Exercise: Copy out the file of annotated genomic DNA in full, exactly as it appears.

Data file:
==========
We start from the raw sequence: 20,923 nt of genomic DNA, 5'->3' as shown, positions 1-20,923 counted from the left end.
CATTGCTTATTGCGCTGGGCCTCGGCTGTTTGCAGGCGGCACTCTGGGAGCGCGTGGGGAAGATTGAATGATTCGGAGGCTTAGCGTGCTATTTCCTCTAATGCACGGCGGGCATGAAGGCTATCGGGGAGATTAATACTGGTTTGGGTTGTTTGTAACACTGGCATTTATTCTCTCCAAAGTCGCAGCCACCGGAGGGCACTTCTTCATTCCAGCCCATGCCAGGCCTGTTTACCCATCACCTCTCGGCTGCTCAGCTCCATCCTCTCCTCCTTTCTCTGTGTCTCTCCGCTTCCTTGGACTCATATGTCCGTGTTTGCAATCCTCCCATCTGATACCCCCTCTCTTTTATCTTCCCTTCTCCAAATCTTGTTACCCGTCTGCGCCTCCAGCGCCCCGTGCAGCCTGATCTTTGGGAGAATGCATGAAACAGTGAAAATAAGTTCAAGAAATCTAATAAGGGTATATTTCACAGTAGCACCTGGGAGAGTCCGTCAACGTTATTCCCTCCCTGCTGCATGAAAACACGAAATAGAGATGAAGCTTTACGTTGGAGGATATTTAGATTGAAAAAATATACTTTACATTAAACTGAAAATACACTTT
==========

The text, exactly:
We start from the raw sequence: 20,923 nt of genomic DNA, 5'->3' as shown, positions 1-20,923 counted from the left end.
CATTGCTTATTGCGCTGGGCCTCGGCTGTTTGCAGGCGGCACTCTGGGAGCGCGTGGGGAAGATTGAATGATTCGGAGGCTTAGCGTGCTATTTCCTCTAATGCACGGCGGGCATGAAGGCTATCGGGGAGATTAATACTGGTTTGGGTTGTTTGTAACACTGGCATTTATTCTCTCCAAAGTCGCAGCCACCGGAGGGCACTTCTTCATTCCAGCCCATGCCAGGCCTGTTTACCCATCACCTCTCGGCTGCTCAGCTCCATCCTCTCCTCCTTTCTCTGTGTCTCTCCGCTTCCTTGGACTCATATGTCCGTGTTTGCAATCCTCCCATCTGATACCCCCTCTCTTTTATCTTCCCTTCTCCAAATCTTGTTACCCGTCTGCGCCTCCAGCGCCCCGTGCAGCCTGATCTTTGGGAGAATGCATGAAACAGTGAAAATAAGTTCAAGAAATCTAATAAGGGTATATTTCACAGTAGCACCTGGGAGAGTCCGTCAACGTTATTCCCTCCCTGCTGCATGAAAACACGAAATAGAGATGAAGCTTTACGTTGGAGGATATTTAGATTGAAAAAATATACTTTACATTAAACTGAAAATACACTTT